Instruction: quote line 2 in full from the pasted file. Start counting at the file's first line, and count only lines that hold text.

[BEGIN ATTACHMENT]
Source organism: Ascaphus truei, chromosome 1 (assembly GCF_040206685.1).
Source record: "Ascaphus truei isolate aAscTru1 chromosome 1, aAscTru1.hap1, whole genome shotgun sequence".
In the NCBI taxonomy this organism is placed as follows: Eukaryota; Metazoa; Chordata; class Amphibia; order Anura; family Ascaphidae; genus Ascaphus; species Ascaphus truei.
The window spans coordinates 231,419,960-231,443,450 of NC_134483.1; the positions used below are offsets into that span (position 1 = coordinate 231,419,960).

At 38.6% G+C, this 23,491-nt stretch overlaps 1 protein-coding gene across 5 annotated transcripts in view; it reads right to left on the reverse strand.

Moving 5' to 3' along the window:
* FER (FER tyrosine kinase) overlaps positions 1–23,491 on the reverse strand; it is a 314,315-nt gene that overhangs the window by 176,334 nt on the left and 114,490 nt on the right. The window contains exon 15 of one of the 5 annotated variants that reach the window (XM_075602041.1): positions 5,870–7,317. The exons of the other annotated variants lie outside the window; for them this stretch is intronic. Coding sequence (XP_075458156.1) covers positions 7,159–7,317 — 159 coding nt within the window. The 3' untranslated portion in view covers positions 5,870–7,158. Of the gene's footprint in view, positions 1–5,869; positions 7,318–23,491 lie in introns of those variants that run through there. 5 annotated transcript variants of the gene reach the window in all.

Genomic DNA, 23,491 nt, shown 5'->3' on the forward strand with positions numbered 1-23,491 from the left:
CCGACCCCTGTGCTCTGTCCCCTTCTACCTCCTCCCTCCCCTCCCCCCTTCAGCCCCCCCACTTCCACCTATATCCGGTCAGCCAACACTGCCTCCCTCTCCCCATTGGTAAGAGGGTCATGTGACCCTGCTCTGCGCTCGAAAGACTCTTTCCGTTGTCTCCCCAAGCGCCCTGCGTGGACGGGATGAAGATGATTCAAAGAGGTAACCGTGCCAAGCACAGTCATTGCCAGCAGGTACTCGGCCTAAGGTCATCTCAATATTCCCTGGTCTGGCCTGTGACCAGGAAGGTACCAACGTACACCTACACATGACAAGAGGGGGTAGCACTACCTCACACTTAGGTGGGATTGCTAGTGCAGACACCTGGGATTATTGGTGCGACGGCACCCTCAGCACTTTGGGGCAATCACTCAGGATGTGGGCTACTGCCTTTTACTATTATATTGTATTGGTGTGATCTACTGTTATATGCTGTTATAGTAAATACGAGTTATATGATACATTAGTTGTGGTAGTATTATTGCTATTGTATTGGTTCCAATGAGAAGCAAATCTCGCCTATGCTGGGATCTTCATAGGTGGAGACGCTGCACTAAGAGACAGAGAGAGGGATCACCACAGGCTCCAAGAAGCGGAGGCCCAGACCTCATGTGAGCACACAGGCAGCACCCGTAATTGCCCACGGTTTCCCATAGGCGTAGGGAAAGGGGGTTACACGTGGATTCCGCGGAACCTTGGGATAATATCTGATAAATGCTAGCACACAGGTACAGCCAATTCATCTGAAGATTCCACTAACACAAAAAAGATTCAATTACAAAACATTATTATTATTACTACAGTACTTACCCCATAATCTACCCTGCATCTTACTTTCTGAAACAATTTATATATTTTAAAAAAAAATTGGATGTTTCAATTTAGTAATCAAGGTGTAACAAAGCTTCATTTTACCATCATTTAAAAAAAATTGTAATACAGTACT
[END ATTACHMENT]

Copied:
Source record: "Ascaphus truei isolate aAscTru1 chromosome 1, aAscTru1.hap1, whole genome shotgun sequence".